Donald Clarke

Whingeing about cinema and real life since 2009

50 years, 50 films: The Parallax View (1974)

We reach the era of Watergate with a classic conspiracy thriller.

Fri, Sep 13, 2013, 22:44


Of course, American cinema in 1974 belonged to Francis Ford Coppola. The Godfather Part II was, to that point, one of the best sequels ever made — second only to Bride of Frankenstein, perhaps — and it became the first such film to win best picture at the Oscars. Yet it wasn’t even the best Coppola film released that year. In May of 1974, The Conversation took the Palme d’Or at Cannes and triggered (ahem!) a conversation about the film’s meaning that continues to this day.

It shouldn’t need to be said that The Conversation played to certain paranoias that were then being stoked by the Watergate conspiracy. The break in at National Democratic Committee actually happened in 1972, but it took two years for the chatter to trigger the resignation of Richard Nixon. Rarely has American cinema been so lively in reacting to a national crisis (consider Hollywood’s near silence about Vietnam while that conflict was still in full flow). In the same year that The Conversation emerged, Alan J Pakula delivered the magnificent, twisty The Parallax View. Pakula had been working in Hollywood for close to two decades at that point. But he will best be remembered for three flawless films that defined the unease that characterised the US polity in the mid-1970s: Klute, The Parallax View and (tackling Watergate head-on) All The President’s Men.

The Parallax View features Warren Beatty as an investigative journalist uncovering a sinister organisation that arranges assassinations and such for rogue elements within the US government (and elsewhere). It can, thus, be seen as a fictional rehearsal for All The President’s Men. Knowing what we know now, we can assert that Pakula and his screenwriters probably gave Nixon’s plumbers a little too much credit. Subsequent revelations confirm that, if sent to assassinate an enemy, they would, most likely, have blown their own feet off. They may have been as amoral as the members of The Parallax Corporation. But they were far less competent.

Nonetheless, the film constructs a brilliantly layered atmosphere of suspicion that conveys how many right-thinking Americans felt in those times. Left-wingers who had believed themselves a little paranoid suddenly discovered that the government really was in bed with crooks. A lot of nonsense has been written about conspiracies relating to the assassination of John F Kennedy. But we know there really was a criminal conspiracy afoot around and about the Nixon White House. Heck, the Attorney General (among others) was sent to bloody jail.

The Parallax View takes a staggeringly pessimistic view of the political situation. If you are lucky enough to be approaching the film for the first time, we don’t want to give too much away. But suffice to say the picture suggests that, whatever Woodward and Bernstein may have exposed, more appalling secrets remained unrevealed.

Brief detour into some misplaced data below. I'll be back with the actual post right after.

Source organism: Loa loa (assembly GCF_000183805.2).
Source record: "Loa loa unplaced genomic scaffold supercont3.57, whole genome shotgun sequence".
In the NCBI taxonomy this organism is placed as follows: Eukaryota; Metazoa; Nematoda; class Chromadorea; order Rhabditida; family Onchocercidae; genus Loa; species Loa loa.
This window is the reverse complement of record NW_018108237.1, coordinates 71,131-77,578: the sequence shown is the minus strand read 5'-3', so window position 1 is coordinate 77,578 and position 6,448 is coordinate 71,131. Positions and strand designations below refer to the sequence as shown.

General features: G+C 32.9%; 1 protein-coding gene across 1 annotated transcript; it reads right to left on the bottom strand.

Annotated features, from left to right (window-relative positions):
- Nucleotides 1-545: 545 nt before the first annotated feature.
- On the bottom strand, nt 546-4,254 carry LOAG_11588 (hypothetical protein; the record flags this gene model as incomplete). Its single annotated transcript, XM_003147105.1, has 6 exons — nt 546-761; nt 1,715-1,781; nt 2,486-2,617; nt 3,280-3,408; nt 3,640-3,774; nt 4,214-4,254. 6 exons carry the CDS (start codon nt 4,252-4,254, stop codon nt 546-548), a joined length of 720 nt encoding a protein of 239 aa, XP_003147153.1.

Everybody involved deserves commendation. The great, mighty Gordon Willis — Prince of Darkness — brings his usual shadowy menace to the images. Beatty is excellent as a slightly slippery customer. Hume Cronyn is great as his honest boss. Let us, however, give particular praise to an under-admired Hollywood professional. The late Michael Small’s score is among the best ever composed for a Hollywood film. Check out an excerpt here. Then watch the film. You will particularly enjoy the scene where Beatty is bombarded with a montage that addresses all aspects of America and its discontents. It stands as a brilliant short film in its own right. If you’ve seen the film enjoy this small masterpiece again here. If not, well, go and watch it now. Were you not paying attention?

We will finish by considering one oddity about The Parallax View that has bothered me for 30 years. Perhaps, a reader might be able to offer explanation. One of the scenes seems to be placed in entirely the wrong section of the film. I am referring to the bit where Beatty goes to meet Kenneth Mars — a dubious contact — on the miniature railway.¬†Beatty asks Mars how he might establish an identity in line with that sought by the Parallax Corporation: somebody with a violent background. What’s the problem? Well, at this stage Beatty knows nothing whatsoever about Parallax or about their preferred candidates for recruitment. The scene clearly was supposed to appear later in the film. Right? Any comments? Is there anybody out there?

Bang! Screenwriter falls into ditch. Nobody hears any more about the Mars Conundrum.